Water leaks from the average household accounts for more than 10,000 gallons of water wasted each year. Check your faucets, showers, and toilets for leaks, and you could go a long way to ensuring that our water is for drinking – not wasting.

Fix leaks for:

  • Outdoor fixtures; including irrigation systems, ponds, fountains, and water features
  • Indoor appliances and plumbing fixtures; including heating and cooling devices


Install a rain barrel

Buy a low-cost, high quality rain barrel. 

Benefits of rain barrels

  • The water they collect gives you a source of chlorine-free, slightly-acidic, ambient-temperature water that's great for your garden.
  • They reduce your demand for treated drinking water that's often in short supply in the summer.

Where to purchase a rain barrel



Volunteer to help keep water ways clean

Volunteer to paint yellow fish on Vancouver's storm drains, to remind everyone that what we pour down the drain can harm our rivers and oceans.

Call 3-1-1 to request a storm drain marking kit.

Learn more about the storm drain marking program 


Avoid washing your car on the street

Washing your car on the street is illegal because it flushes soap and grease into curb drains, polluting our waterways. 

Instead, go to a car wash, they:

  • Have special drains and use recirculating water
  • Typically use seven times less water than washing in your driveway

If you can't make it to a car wash:

  • Wash your car on unpaved surfaces like gravel driveways or lawns
  • Use a bucket and spring-loaded spray valve to reduce water uses

Read the bylaw


Use take-back programs

Return old or unwanted medication

In many places around the world, trace levels of pharmaceuticals can be found in the water supply.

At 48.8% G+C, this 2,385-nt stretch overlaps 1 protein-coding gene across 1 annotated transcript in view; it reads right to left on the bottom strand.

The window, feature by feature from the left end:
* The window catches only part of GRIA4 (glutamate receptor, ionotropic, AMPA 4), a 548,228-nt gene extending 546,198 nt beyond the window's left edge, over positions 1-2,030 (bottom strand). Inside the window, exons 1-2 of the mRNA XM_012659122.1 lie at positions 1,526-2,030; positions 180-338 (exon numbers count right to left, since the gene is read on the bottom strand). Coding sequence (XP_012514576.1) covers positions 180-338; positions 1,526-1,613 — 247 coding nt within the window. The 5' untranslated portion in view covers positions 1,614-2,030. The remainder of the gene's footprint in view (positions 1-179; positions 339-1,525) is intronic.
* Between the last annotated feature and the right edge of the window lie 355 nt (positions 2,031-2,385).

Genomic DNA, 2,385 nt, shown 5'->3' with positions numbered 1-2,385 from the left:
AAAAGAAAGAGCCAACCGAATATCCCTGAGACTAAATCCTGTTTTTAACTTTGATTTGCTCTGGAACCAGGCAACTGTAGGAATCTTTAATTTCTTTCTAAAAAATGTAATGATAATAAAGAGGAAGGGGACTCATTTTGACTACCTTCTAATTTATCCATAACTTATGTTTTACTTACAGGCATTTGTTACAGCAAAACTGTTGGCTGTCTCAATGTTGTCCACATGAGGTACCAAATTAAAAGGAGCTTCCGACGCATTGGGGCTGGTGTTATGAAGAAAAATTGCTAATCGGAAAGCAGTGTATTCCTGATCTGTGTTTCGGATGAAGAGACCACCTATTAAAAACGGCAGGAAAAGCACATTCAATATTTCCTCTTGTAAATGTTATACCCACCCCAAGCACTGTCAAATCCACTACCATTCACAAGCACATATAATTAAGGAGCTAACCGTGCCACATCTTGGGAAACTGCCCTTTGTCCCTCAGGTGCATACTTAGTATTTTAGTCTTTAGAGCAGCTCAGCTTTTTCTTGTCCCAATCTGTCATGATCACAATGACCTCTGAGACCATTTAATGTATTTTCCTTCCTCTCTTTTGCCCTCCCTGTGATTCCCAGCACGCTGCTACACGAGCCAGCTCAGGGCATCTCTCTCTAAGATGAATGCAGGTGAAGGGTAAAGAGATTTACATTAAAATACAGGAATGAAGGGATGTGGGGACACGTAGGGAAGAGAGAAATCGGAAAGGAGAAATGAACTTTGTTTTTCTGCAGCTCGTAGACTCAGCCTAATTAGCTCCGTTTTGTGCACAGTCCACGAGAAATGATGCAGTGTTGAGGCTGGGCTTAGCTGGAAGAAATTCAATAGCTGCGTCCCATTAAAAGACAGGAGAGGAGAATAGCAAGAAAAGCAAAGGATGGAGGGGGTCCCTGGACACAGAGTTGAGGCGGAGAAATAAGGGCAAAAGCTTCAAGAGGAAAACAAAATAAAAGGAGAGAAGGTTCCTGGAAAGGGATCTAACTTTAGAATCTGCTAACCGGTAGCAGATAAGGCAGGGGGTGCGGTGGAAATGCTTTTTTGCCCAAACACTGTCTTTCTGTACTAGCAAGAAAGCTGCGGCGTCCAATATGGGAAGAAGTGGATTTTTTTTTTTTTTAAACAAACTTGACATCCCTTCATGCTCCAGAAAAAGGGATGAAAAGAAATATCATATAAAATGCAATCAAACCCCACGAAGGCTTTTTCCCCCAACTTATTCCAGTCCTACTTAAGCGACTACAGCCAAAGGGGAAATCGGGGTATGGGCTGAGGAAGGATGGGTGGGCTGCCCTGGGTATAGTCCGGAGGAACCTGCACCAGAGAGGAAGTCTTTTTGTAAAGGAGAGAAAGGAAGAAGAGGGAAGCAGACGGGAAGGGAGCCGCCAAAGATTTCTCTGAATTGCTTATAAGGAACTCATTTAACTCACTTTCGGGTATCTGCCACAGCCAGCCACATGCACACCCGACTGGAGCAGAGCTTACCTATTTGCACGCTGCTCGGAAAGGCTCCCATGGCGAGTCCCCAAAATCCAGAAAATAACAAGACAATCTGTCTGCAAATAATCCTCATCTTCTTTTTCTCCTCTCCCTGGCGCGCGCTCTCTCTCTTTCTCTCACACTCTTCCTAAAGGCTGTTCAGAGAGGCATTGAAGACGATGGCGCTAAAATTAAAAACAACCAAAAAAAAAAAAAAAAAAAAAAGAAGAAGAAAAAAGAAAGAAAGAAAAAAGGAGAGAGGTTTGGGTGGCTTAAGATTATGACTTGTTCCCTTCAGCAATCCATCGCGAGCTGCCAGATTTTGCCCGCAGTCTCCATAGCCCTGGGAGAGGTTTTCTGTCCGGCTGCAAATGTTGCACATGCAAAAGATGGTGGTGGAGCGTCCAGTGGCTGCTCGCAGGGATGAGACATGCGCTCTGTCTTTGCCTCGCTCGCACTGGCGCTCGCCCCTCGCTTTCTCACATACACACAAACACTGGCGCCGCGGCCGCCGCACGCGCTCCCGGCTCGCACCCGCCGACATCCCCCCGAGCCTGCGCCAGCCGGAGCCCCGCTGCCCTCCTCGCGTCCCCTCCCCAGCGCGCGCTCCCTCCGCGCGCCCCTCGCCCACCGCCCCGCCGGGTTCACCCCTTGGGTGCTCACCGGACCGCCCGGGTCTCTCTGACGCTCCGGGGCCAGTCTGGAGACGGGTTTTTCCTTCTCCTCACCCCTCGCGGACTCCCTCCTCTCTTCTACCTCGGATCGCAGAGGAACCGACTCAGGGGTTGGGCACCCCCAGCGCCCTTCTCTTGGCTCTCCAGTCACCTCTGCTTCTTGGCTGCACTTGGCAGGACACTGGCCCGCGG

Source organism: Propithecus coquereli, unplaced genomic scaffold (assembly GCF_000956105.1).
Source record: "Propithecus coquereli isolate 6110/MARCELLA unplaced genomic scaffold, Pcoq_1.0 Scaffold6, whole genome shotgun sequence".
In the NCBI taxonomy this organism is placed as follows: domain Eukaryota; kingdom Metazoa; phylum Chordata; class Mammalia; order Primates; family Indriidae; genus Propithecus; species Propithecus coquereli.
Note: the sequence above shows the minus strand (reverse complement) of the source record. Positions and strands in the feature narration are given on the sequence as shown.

Return old or unwanted medication, including prescription drugs, over-the-counter non-prescription drugs, and herbal medications, to the pharmacy or retailer where you bought them.

Find a take-back program for paint, oil, and other chemicals

Search Metro Vancouver Recycles  to find places to safely dispose of paint, oil, batteries, and other household chemical products.

Use non-toxic cleaning products

Get recipes for non-toxic alternatives for cleaning products. A good resource is the Recycling Council of BC's Toxic Toolkit. Find out more from the Recycling Council of BC 


Dispose of cooking grease

Grease quickly turns solid within sewer pipes, and can cause blockages that lead to backups and sewer overflows.

Pour hot cooking grease into a tin can or drink carton to cool and solidify before disposing the grease into the garbage.


Avoid using a garburator

When food enters the ocean it requires oxygen to decompose. The more food in the ocean, the less oxygen there is available for fish and other organisms.

Instead of using your in-sink garburator:


Programs and services

Children and the environment

Encourage climate protection early and help raise active, healthy, and aware children. Get links to programs and resources for teachers and parents, and fun interactive activities for children.

Waterwise challengeCase studies